Every movement, touch, roll, bounce, flick, twist and most importantly– fall, that a child experiences, send so many vital messages via the peripheral nervous system to the central nervous system and onto the brain that enables the automatic and unconscious adjustments in muscle tone, posture, head position, and body position. As a child starts to develop their own ideas about where they want to go and what they want to do, these jumping and climbing activities start to build their capacity in motor planning and this is undoubtedly the most crucial processing skill that supports a child’s development, physically and cognitively.
Climbing and jumping are always associated with degrees of safety and the important thing to do as parents is to not compromise your child’s health. But we have become so reluctant to allow our children to fall, fail, graze a knee, compete, climb a tree, pop a wheelie (kids today don’t even know what that is), and figure out things for themselves.– We have limited their opportunity to develop to their true potential.
How can I promote jump and climb activities for my children?
I will often get asked by parents, “What are the most beneficial activities that children can participate in?” or what they can purchase for their child, or what sports they should play that would support optimal development. In my top 5 are two specific activities; jumping and climbing.
The bigger the better! Better quality trampolines that are more expensive usually last longer – and I don’t count mini-tramps as trampolines! There are so many reasons why this is such an awesome thing to have growing up, but from a developmental perspective, trampolines encourage and support muscle tone (lower limb), postural stability, proprioceptive input through the compression of joints, vestibular input (movement force up and down off the ground), safe flips (motor planning), and ball games (creativity). Above all, it is so much fun!
“But so many children have broken their arms or bumped their heads falling off a trampoline.”
I understand that is a personal choice and I am not here to judge. My dad, being the legendary structural steel engineer, made the “OCTAGON” for my older brother, sister, and me. This was an 8-sided beast with no net, no pads, and a mat that an upholsterer made and then subsequently repaired at least three times over 12 years (not bad value). Yes, we fell through the hole where the springs were on occasion (which was much more painful for my brother and me than for my sister). Yes, we double-jumped each other off the trampoline every now and then. And yes, we accidentally gave out dead arms and legs with unplanned knocks. But the trade-off to all of that is that got to play wrestle mania, tramp soccer, boxing, basketball (we put my sister’s netball ring up against the wall well before they were attached to the Vuly tramps), took ‘speckies’ with the football riding on each other’s shoulders, poison ball and so much more.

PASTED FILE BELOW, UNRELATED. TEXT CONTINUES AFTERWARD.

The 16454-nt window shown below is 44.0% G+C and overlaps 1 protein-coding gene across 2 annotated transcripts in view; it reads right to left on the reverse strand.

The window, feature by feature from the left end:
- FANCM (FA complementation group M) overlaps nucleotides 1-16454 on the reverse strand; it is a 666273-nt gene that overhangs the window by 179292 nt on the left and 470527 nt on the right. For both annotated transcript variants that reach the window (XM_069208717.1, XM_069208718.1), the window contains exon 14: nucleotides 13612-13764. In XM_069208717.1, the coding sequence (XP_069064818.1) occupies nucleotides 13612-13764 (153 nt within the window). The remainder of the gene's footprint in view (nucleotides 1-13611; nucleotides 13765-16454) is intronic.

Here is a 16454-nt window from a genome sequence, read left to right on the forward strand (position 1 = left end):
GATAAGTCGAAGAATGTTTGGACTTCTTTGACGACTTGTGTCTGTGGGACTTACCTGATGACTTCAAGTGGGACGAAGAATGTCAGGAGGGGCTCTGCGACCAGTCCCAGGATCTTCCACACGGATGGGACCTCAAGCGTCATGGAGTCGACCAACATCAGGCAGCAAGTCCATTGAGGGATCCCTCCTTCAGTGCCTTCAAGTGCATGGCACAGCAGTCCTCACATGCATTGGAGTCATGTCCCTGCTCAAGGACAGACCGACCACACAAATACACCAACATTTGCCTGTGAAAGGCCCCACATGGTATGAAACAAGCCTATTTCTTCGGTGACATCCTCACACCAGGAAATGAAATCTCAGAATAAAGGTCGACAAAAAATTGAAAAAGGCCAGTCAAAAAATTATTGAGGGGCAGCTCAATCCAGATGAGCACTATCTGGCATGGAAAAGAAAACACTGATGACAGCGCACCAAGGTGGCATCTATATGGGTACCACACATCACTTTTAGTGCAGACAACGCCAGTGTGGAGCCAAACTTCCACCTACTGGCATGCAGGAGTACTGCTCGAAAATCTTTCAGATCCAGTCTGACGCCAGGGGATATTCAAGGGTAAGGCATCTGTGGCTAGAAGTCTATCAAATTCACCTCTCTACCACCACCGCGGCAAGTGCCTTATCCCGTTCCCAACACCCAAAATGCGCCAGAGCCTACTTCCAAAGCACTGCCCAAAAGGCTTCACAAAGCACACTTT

The fact that we would spend most afternoons before dinner outside on the trampoline and many hours on the weekends meant that the trampoline was the best value-for-money babysitter available. We didn’t need our parents with us or planning activities to keep us stimulated, and while we didn’t go without, we certainly didn’t have all the toys. Isn’t it funny though… We were never bored!
I know that it sounds simple, but this is the place where children start to show their true abilities – strength, motor planning, coordination, endurance, creativity, problem-solving, communication skills, social skills, resilience, and conflict resolution. Take your children to a busy playground on a weekend and watch them; watch how they navigate not only the physical challenges but also the mental ones. I have two older children who are now absolutely fine (I think) and it is time for me to admit that they were my “guinea pigs” when they were younger. My wife and I would often take them to different playgrounds to see how they would adjust, not only to the physical challenges but also to the social ones. We would sit back (sometimes reluctantly or on edge) and just watch how they would climb and move or ask for help or navigate a more competent kid climbing past them and almost knocking them over. In summary, this activity is free, there are great places to go everywhere in our suburbs, and kids gain so much developmentally in such a natural environment.
The benefits of jump and climb activities for children and why parents should encourage them.
The benefits of jumping and climbing activities for kids is simple:
- It’s fun – it promotes physical and mental health/development
- It supports the foundations for more complex skill development that also underlies a child’s cognitive development
- Children can satisfy their intrinsic need to explore their own bodies and their environment
- It develops their fitness, coordination, endurance, and strength
- They are each excellent activities that support a more regulated state of arousal in children, making them happier and emotionally regulated
- It promotes and supports social communication and interaction among peers
Author: Dino Mennillo – OTFC GROUP Director
BAppSc Occupational Therapy